The actor was having issues with his wife at the time, and he cried while filming the episode “Goodbye Radar” on “MAS*H,” where his character had fallen in love with a woman he had to leave.

This outburst was said to have been related to domestic issues he was dealing with in his personal life. Burghoff also developed a sleeping problem due to the unhappiness he faced filming “MAS*H” and wanted to be out filming other projects.

Gary Burgoff, Loretta Swit and Alan Alda from the television program “M*A*S*H.” | Photo: Wikimedia Commons


By 1991, Burghoff was on the brink of bankruptcy. This was due to his decision to leave “M*A*S*H” when he did and subsequently turning down other lucrative ventures.

The actor who also lost his gig as a pitchman for British petroleum explained, “I was down to my last $500. The money ran out.” He did not leave the movie industry because he had already made much money; he left for his family. According to Burghoff:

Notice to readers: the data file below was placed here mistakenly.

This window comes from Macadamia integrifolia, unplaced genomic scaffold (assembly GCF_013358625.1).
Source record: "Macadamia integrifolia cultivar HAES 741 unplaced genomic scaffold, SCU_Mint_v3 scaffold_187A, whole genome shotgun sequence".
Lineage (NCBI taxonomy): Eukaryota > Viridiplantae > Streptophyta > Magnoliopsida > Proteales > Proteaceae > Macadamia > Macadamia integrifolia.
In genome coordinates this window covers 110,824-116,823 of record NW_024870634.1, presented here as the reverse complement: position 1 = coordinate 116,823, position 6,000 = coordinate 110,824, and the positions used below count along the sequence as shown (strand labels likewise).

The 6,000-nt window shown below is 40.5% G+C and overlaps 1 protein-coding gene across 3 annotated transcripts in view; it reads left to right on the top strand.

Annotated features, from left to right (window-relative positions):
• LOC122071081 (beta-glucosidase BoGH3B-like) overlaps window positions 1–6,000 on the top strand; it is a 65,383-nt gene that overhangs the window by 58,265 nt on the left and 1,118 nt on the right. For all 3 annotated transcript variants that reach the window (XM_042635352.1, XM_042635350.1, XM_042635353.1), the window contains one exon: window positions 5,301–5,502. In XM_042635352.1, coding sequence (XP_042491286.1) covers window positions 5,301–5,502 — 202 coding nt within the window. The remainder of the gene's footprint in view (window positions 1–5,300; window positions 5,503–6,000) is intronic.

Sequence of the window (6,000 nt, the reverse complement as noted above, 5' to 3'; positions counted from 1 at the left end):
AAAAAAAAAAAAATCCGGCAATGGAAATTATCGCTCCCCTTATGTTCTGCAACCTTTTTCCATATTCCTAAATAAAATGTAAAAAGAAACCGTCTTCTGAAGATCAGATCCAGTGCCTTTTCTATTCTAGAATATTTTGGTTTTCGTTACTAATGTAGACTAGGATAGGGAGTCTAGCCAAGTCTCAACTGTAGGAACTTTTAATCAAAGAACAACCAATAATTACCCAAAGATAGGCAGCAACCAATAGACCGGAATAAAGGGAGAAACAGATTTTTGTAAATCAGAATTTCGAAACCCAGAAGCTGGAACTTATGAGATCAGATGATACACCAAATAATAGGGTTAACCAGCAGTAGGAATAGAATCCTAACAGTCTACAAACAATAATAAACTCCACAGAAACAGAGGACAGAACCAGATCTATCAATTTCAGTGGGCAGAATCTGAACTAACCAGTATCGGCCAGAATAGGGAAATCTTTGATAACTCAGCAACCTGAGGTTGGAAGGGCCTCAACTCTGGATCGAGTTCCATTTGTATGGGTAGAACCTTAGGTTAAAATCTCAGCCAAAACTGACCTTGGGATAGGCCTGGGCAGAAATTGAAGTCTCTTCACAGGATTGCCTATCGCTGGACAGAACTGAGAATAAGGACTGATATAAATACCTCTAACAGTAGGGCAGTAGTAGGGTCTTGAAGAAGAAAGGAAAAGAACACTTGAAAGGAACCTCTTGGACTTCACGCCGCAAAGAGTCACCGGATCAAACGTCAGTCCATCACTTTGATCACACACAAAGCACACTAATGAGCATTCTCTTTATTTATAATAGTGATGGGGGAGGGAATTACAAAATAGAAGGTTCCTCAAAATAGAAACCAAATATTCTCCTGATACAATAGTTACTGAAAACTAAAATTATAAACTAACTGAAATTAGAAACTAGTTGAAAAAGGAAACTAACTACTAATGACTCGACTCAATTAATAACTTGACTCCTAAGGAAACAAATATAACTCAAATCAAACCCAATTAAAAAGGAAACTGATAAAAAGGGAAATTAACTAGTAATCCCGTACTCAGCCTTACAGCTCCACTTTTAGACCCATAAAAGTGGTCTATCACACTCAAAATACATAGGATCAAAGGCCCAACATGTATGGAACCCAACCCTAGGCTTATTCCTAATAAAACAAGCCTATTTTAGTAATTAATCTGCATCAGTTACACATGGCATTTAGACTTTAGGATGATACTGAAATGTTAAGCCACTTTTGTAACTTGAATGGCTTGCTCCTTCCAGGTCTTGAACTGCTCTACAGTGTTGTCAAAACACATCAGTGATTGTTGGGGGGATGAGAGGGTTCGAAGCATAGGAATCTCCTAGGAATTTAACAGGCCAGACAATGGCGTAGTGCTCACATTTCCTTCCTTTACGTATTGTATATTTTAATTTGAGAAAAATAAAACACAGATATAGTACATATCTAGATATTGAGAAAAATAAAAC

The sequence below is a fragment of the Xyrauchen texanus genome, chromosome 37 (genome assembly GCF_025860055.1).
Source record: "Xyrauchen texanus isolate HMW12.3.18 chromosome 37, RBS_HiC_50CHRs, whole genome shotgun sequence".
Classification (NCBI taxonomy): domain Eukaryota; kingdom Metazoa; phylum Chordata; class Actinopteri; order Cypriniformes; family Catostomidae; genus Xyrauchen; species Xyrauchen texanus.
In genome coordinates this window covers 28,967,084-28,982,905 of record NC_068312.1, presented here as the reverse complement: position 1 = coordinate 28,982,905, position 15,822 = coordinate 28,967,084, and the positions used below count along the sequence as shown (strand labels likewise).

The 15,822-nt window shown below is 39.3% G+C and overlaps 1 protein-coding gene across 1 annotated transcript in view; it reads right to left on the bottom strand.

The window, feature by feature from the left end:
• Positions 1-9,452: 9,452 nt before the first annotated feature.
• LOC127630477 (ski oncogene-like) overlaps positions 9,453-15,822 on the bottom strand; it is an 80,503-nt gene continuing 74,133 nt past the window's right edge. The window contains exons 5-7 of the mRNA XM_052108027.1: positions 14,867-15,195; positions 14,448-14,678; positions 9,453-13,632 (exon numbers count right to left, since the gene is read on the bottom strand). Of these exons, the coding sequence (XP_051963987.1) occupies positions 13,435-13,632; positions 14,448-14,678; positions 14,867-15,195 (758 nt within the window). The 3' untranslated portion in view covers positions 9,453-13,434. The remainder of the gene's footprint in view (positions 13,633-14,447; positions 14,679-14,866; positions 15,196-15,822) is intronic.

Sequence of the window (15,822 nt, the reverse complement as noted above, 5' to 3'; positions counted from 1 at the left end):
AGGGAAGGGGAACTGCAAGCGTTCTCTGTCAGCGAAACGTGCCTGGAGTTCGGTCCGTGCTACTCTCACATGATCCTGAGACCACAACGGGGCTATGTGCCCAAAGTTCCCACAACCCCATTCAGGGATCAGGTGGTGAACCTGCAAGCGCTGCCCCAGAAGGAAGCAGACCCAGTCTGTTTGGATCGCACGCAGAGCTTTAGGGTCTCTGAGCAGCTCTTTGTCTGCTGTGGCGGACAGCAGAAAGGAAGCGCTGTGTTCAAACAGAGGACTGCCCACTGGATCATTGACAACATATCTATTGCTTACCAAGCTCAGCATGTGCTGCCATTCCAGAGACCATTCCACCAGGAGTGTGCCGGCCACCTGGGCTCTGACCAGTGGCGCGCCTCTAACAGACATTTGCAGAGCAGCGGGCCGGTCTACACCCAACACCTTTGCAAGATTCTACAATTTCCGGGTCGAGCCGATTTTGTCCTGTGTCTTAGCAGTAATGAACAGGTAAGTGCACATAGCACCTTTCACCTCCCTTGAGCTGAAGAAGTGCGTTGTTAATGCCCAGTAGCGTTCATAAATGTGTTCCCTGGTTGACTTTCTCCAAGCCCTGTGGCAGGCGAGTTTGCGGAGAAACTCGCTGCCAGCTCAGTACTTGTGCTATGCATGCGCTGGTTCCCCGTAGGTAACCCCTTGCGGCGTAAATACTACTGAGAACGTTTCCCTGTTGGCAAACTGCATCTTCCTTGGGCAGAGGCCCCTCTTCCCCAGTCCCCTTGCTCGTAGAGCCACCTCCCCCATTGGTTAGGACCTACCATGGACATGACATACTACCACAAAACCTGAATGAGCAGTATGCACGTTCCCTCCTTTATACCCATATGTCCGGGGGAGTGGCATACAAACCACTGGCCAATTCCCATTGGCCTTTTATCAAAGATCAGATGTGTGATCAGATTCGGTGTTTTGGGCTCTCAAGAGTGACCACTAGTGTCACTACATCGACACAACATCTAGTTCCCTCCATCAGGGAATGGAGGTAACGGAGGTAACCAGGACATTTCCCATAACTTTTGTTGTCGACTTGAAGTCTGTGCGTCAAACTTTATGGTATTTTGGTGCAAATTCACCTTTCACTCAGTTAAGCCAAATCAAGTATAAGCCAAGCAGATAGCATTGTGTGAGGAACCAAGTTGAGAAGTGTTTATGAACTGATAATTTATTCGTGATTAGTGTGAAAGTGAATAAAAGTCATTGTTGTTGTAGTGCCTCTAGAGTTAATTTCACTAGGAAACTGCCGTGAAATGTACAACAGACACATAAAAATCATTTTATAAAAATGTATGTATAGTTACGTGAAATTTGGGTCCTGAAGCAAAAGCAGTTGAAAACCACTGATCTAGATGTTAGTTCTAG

“I didn’t leave M*A*S*H a wealthy man. I could have renegotiated my contract, but money wasn’t the most important thing in my life.”

Gary Burghoff at a convention. | Photo: Wikimedia Commons

Burghoff wanted to pick the type of work where he would have a say to create time to spend with his family.

The superstar admitted his regrets and blamed his tight working schedule as one of the reasons his marriage to his first wife, Janet, a technician, ended in divorce in 1979.

The actor also attributed missing the early parts of his daughter Gena, who is also an actress’s life, to the 16 hours of workdays filming “M*A*S*H.” He explained:

“You either want to be rich and famous, or you want to be a daddy. You can’t do both.”

Gary Burghoff presenting on the ABC tv special ‘1976 / 11th Academy of Country Music Awards’, at the Palladium. | Photo: Getty Images

Burghoff was unemployed when he married his second wife, Elisabeth Bostrom, a dental assistant for the developmentally disabled, in 1991.

Before leaving “M*A*S*H,” Burghoff had become a born-again Christian. When he faced financial problems and stared down at bankruptcy, he prayed for help.